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In Travel: Rock Werchter, Couleur Café, and the sights of Flanders, Belgium

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    photo 4 e1341862239947 In Travel: Rock Werchter, Couleur Café, and the sights of Flanders, Belgium
    Photo by Jeremy D. Larson

    As you do when you break free from the tethers of email, I left an auto-away message on my Gmail that read, “I am in Belgium of all places.” When I arrived in Belgium, I met with Tom Pieters who was organizing my stay through Tourism Flanders. “I noticed your auto-reply message. Why did you say ‘of all places’?” It was hard to convey to him what was both a little joke and my thoughts on Belgium pre-visit.

    As I type this, I’m on a train back from Bruges, passing through farm fields with scattered cows and small brick cottages with stucco roofing. Since I first arrived in Belgium, I’ve felt the country and my home state of Wisconsin have a lot in common; they’re both most stereotypically known for beer and food that’s horrible for you (cheese and waffles, respectively). And while I begrudgingly take pride in my squeaky-ass cheese curds, there’s always a sense of “Hey there’s more to Wisco than cheese.” In my time here, that’s generally the subtext of Belgium and I suppose anywhere you travel: look beyond the brochure.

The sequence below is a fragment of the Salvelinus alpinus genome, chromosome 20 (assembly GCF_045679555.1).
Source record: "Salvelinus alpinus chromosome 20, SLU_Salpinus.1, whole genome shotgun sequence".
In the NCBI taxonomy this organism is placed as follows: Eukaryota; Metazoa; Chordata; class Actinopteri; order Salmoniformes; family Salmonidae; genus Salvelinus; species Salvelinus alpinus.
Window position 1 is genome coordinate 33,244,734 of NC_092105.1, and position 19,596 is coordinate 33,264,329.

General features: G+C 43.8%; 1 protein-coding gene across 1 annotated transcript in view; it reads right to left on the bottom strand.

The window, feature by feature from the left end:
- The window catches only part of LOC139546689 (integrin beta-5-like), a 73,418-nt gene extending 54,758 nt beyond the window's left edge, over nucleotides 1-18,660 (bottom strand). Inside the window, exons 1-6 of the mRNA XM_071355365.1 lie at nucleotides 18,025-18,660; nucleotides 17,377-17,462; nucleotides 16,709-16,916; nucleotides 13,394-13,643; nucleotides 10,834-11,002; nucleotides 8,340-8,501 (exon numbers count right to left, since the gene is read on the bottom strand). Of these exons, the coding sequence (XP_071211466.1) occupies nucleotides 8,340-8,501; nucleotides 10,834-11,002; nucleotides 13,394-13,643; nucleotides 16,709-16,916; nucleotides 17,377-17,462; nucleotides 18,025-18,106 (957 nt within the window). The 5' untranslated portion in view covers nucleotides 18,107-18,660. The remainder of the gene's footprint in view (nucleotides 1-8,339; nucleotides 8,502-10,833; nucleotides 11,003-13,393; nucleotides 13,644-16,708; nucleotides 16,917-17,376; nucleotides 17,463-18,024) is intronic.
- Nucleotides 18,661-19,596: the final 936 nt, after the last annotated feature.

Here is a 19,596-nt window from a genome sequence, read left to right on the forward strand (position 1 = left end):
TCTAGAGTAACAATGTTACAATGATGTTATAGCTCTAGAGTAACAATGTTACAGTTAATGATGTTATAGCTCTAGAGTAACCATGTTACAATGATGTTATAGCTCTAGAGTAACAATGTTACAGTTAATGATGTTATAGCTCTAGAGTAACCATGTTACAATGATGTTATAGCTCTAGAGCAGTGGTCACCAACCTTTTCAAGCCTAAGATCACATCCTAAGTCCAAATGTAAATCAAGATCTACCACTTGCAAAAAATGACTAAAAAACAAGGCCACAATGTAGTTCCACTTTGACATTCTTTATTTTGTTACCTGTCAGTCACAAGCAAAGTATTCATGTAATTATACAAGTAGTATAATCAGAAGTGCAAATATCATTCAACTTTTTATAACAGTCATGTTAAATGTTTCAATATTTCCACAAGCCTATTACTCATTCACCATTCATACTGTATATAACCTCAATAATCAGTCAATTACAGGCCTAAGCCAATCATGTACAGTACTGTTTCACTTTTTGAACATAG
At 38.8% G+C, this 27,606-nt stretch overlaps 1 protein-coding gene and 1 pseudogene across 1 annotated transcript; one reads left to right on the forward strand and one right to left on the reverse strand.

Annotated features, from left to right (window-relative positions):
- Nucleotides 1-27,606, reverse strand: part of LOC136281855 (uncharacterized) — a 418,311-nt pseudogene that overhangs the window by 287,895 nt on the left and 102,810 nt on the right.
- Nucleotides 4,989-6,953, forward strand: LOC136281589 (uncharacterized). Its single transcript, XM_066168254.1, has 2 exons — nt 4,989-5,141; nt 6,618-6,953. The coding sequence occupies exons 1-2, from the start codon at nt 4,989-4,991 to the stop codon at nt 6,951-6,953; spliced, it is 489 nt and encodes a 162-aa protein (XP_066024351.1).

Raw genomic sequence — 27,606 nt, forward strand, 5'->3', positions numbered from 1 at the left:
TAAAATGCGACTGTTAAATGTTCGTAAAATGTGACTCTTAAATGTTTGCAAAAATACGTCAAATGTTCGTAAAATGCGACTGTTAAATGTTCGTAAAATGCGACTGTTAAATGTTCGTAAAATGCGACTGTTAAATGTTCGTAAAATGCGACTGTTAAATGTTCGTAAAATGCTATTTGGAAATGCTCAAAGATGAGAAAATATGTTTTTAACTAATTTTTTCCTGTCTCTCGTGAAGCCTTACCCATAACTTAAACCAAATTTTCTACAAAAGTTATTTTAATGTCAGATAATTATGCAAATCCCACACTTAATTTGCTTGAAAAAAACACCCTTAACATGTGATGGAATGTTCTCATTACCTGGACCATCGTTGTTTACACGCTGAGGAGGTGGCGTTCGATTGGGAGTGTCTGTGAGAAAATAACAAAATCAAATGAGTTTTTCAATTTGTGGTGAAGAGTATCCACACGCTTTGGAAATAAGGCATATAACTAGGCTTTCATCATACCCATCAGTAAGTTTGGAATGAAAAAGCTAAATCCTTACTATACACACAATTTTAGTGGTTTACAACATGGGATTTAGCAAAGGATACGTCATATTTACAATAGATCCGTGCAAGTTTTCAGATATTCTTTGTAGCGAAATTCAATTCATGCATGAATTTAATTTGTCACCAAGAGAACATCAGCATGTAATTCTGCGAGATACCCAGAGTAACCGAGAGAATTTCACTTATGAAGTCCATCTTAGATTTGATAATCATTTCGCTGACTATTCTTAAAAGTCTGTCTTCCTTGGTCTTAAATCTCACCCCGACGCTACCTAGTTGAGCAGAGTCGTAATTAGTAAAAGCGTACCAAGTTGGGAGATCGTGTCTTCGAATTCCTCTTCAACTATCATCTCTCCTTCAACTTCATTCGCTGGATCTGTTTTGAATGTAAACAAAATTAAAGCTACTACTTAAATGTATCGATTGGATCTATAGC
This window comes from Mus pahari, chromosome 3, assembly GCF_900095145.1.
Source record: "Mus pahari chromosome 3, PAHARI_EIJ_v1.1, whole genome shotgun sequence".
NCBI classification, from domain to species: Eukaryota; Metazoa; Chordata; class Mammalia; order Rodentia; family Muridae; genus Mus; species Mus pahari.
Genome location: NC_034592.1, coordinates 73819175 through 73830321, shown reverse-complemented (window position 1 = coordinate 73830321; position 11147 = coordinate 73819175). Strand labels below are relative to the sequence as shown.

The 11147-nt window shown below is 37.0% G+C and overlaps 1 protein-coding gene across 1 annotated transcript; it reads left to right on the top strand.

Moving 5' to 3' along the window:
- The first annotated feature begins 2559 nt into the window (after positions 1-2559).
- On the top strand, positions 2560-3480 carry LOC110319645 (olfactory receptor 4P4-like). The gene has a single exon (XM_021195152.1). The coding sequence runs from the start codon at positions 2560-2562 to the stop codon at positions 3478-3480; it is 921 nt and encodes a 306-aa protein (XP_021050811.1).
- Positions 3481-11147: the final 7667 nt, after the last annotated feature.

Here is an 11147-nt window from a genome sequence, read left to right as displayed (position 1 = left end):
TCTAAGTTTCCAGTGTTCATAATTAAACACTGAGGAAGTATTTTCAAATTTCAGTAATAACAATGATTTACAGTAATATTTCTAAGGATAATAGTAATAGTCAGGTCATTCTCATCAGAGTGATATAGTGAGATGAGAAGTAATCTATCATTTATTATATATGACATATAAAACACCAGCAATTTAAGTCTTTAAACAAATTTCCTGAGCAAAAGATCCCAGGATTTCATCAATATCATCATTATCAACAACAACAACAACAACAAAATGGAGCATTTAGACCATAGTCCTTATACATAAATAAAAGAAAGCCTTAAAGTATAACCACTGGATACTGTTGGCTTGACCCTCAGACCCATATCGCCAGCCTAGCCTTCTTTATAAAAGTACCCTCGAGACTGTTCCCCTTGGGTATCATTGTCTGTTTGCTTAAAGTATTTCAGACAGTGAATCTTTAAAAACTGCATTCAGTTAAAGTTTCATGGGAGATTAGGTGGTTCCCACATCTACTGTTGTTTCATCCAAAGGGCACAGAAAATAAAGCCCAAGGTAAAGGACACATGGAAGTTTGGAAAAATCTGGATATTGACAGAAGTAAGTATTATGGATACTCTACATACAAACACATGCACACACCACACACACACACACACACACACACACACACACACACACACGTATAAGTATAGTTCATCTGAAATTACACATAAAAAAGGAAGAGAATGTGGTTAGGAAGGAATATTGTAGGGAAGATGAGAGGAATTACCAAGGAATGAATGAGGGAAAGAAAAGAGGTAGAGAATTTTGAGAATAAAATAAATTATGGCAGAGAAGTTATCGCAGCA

Another reason I’m here is to experience Flanders (the Northern part of Belgium that contains Brussels, Bruges, Ghent, Antwerp, and Leuven) as a Festival. Just the northern part of Belgium plays host to more than 280 festivals throughout the summer. Some are smaller, local festivals in small towns, while others include Rock Werchter drawing over 85,000 people a day. After almost a week here, walking around by myself, drinking some of the best beers I’ve ever had, talking to some mall punks while Rise Against is playing, being in the middle of a Skrillex pit, watching Patti Smith at an amphitheater in the woods, I haven’t seen a brochure that accurately captures the quiet and the loud of Flanders (it’s like a Pixies song!). Even if this little recap of my time serves as a new brochure, look beyond and go and see for yourself.

    –Jeremy D. Larson
    Managing Editor

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    Wednesday, June 27th

    10:45 a.m.  On the train from Brussels airport to Leuven, the hills roll like they do in Wisconsin. I don’t know if you can define “quaint” as the opposite of urbane, but it struck me here for the first time as an optimistic word. Far away places are always filled with wonder and awe, just a sign in a different language can leave you agog as you try to synthesize its definition in your own tongue, but there’s always something vaguely familiar about every foreign place you go. The more places you travel, the more ties you make to other places you’ve been. It’s like listening to the band Girls, having remembered that you used to listen to The Everly Brothers.